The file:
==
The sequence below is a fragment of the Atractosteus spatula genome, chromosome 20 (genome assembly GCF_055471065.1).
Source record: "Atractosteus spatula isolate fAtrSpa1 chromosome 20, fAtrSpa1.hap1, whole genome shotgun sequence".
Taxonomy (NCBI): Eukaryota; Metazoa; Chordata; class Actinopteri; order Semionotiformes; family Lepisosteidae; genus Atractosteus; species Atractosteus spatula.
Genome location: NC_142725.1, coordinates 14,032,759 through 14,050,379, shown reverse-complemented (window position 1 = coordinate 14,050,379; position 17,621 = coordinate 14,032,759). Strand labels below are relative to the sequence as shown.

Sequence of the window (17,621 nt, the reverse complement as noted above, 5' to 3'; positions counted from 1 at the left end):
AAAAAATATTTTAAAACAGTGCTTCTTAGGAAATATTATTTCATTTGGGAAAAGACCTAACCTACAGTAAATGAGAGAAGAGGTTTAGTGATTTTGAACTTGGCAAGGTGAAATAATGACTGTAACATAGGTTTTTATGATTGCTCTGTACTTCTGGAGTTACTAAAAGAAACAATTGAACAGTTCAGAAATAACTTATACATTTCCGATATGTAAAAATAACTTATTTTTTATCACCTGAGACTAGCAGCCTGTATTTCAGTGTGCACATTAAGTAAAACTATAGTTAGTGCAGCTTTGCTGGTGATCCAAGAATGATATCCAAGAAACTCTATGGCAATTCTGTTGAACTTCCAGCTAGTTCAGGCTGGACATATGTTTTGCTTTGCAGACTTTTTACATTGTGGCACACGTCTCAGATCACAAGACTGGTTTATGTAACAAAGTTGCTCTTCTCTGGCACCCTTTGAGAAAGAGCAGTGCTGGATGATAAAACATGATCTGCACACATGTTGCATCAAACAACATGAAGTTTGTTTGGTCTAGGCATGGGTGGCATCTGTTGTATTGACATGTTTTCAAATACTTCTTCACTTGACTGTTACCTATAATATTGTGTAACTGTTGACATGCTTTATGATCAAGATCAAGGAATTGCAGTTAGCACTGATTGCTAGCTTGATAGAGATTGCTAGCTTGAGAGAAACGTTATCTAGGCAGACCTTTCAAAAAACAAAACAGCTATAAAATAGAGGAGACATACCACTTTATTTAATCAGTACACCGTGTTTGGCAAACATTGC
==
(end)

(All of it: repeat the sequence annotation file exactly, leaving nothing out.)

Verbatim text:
The sequence below is a fragment of the Atractosteus spatula genome, chromosome 20 (genome assembly GCF_055471065.1).
Source record: "Atractosteus spatula isolate fAtrSpa1 chromosome 20, fAtrSpa1.hap1, whole genome shotgun sequence".
Taxonomy (NCBI): Eukaryota; Metazoa; Chordata; class Actinopteri; order Semionotiformes; family Lepisosteidae; genus Atractosteus; species Atractosteus spatula.
Genome location: NC_142725.1, coordinates 14,032,759 through 14,050,379, shown reverse-complemented (window position 1 = coordinate 14,050,379; position 17,621 = coordinate 14,032,759). Strand labels below are relative to the sequence as shown.

Sequence of the window (17,621 nt, the reverse complement as noted above, 5' to 3'; positions counted from 1 at the left end):
AAAAAATATTTTAAAACAGTGCTTCTTAGGAAATATTATTTCATTTGGGAAAAGACCTAACCTACAGTAAATGAGAGAAGAGGTTTAGTGATTTTGAACTTGGCAAGGTGAAATAATGACTGTAACATAGGTTTTTATGATTGCTCTGTACTTCTGGAGTTACTAAAAGAAACAATTGAACAGTTCAGAAATAACTTATACATTTCCGATATGTAAAAATAACTTATTTTTTATCACCTGAGACTAGCAGCCTGTATTTCAGTGTGCACATTAAGTAAAACTATAGTTAGTGCAGCTTTGCTGGTGATCCAAGAATGATATCCAAGAAACTCTATGGCAATTCTGTTGAACTTCCAGCTAGTTCAGGCTGGACATATGTTTTGCTTTGCAGACTTTTTACATTGTGGCACACGTCTCAGATCACAAGACTGGTTTATGTAACAAAGTTGCTCTTCTCTGGCACCCTTTGAGAAAGAGCAGTGCTGGATGATAAAACATGATCTGCACACATGTTGCATCAAACAACATGAAGTTTGTTTGGTCTAGGCATGGGTGGCATCTGTTGTATTGACATGTTTTCAAATACTTCTTCACTTGACTGTTACCTATAATATTGTGTAACTGTTGACATGCTTTATGATCAAGATCAAGGAATTGCAGTTAGCACTGATTGCTAGCTTGATAGAGATTGCTAGCTTGAGAGAAACGTTATCTAGGCAGACCTTTCAAAAAACAAAACAGCTATAAAATAGAGGAGACATACCACTTTATTTAATCAGTACACCGTGTTTGGCAAACATTGC